Tensions in the Gulf region haven’t had any particular impact in the tanker market, at least until now. In its latest weekly report, shipbroker Gibson said that “during the first week of July, the well documented arrest of the 300,000 dwt ‘Grace 1’ by the British government caused tensions to spike between Iran and the West. Iranian retaliations to arrest a British flagged vessel,the Stena Impero, in the Straits of Hormuz have seen numerous statements calling for calm amidst the mayhem of political games. The current state of affairs has sparked tales of the Suez Crisis and the Gulf War, so why has there been minimal impact on freight rates and crude prices?”
According to Gibson, “firstly, there hasn’t actually been any major disruption to flows through the region. The reported inspection of the 2,000 dwt MT Riah would barely have been newsworthy had it not been for the current media hysteria, but the recent seizure of the Stena Impero has made owners nervous. Furthermore, those looking to operate in the region that are not British linked may feel the current tit for tat measures between Iran and Britain, poses a lower risk to them to trade. If that is the case, when we take all British flagged product and crude carriers out of the total trading tanker pool, we lose only 2% of the global fleet. However, the British managed VLCC ‘Mesdar’ spooked markets when it seemed to change course abruptly to Iran before heading back into the Gulf. Although there were attacks on five non-British operated vessels in the Gulf, Iran has denied any involvement in these incidents”.
“Secondly, global demand growth has slowed. The IEA has reported that Q1 2019 global oil demand growth slumped to 310,000 b/d, the lowest figure recorded since the end of 2011. Although factors in the market such as limited output from Iran and Venezuela and OPEC+ led production cuts should suggest a bullish tone, slower global economic growth and trade wars between major economies present a downside demand risk. However, the IEA has estimated a stronger second half of 2019 due to economic activity output improving and new plants ramp up, which could support prices later in the year”, Gibson said.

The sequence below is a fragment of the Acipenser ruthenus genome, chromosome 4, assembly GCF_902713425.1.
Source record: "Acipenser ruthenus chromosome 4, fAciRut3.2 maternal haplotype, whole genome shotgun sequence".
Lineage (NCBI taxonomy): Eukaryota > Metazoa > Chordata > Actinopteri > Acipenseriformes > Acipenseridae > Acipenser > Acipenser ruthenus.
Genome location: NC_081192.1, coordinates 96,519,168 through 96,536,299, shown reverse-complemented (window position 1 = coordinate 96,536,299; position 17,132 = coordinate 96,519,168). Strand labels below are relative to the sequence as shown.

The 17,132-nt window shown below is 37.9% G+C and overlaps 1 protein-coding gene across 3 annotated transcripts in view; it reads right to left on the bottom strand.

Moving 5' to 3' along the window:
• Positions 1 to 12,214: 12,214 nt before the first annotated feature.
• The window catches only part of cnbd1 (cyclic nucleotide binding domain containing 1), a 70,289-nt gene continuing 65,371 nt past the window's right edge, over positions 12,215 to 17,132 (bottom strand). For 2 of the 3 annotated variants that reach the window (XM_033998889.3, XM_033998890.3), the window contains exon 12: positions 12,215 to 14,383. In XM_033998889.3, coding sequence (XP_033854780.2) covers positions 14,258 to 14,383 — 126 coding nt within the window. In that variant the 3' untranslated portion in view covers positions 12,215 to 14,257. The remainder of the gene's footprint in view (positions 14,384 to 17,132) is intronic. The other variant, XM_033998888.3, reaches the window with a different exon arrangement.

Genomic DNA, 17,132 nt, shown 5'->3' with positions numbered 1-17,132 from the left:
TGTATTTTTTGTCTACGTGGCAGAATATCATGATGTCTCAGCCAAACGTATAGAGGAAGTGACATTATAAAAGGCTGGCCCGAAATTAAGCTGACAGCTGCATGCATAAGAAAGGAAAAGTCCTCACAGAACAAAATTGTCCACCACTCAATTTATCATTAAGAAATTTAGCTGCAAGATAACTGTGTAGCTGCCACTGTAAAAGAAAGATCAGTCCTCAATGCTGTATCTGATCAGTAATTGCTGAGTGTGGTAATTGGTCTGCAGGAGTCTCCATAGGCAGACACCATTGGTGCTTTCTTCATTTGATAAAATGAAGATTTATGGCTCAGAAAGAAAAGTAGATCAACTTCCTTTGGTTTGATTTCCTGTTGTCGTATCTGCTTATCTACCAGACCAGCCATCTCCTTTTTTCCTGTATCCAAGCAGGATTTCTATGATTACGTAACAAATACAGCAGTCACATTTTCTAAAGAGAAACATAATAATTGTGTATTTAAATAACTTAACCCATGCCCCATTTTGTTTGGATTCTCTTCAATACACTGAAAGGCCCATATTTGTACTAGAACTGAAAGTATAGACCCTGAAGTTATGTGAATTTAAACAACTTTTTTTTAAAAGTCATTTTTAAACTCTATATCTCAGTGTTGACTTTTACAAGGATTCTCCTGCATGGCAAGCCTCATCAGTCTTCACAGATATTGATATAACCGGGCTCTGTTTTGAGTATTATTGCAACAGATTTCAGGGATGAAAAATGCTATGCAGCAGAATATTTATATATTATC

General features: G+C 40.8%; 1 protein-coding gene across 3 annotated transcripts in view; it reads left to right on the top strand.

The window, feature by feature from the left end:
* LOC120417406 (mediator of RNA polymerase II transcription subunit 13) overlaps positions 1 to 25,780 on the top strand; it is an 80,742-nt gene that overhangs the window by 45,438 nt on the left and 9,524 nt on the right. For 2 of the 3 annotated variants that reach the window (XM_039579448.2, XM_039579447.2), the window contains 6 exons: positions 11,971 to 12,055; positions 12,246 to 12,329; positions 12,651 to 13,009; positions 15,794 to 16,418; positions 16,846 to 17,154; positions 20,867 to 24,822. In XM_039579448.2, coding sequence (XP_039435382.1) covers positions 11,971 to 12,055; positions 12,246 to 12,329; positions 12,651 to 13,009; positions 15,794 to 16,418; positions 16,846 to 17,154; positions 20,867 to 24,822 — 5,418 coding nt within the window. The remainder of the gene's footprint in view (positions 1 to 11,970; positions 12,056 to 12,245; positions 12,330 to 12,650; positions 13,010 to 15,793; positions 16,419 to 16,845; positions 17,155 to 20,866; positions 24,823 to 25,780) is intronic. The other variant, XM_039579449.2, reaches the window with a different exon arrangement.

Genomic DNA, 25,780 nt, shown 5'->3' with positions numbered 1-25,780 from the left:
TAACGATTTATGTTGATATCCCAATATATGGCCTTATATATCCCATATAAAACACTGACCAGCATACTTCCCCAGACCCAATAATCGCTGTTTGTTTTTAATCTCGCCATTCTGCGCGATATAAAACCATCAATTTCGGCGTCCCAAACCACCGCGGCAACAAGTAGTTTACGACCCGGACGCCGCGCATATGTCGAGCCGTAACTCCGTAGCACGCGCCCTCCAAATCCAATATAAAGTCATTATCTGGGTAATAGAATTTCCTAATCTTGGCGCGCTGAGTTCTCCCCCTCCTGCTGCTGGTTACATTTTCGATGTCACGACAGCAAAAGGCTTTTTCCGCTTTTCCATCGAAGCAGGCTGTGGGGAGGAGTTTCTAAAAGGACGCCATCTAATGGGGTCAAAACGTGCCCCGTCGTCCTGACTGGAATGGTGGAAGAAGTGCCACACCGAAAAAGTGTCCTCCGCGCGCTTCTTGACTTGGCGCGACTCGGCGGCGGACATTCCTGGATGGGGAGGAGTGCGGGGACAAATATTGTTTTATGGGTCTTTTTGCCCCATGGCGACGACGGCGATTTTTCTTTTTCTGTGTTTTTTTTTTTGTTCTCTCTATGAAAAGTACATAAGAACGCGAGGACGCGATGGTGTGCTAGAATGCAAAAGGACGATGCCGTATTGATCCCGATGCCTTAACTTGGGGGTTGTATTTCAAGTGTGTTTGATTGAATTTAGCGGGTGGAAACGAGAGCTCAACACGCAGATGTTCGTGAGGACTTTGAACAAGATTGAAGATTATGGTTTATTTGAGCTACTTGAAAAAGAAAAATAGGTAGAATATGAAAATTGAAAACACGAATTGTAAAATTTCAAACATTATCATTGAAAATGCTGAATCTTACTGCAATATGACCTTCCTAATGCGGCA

The shipbroker added that “lastly, the world remains oversupplied, hence the extended cut in OPEC+ production. In June, world oil supply topped the 100 mb/d mark for the first time since January, according to the IEA. There have been calls for OPEC+ to cut crude production to 28 million b/d – the lowest since 2003 – down from current levels of approximately 30 million b/d in an attempt to rebalance markets. Global inventories and stocks are still deemed too high. The benchmark Brent crude price briefly reached a yearly high of $74/bbl in April, but recent events in the Middle East Gulf have affected crude price volatility by only 4%, with prices barely moving from the mid-$60/bbl levels throughout. In comparison, when OPEC announced their first round of production cuts back in December, Brent moved 8% overnight. Production cuts have had a knock on effect for tanker rates. The benchmark VLCC rate – TD3 – has fallen 6 WS points to WS42 ($1.21/mt) since the start of July despite tensions in the Middle East Gulf”.
Gibson concluded that “the current situation has arisen from a backdrop of threats from Iran that they will retaliate for the arrest of Grace 1, with the attitude of ‘if we cannot export, no one will’. The increasing presence of the US and British navy in the Gulf has done little to ease tensions. However, at the moment owners have a sit and wait policy whilst acting with precaution throughout the region. The global knock on effect for the tanker market at the moment seems to be fairly muted: at present it seems business as usual. This may be one for Boris Johnson and new foreign secretary Dominic Raab to rescue”.
Nikos Roussanoglou, Hellenic Shipping News Worldwide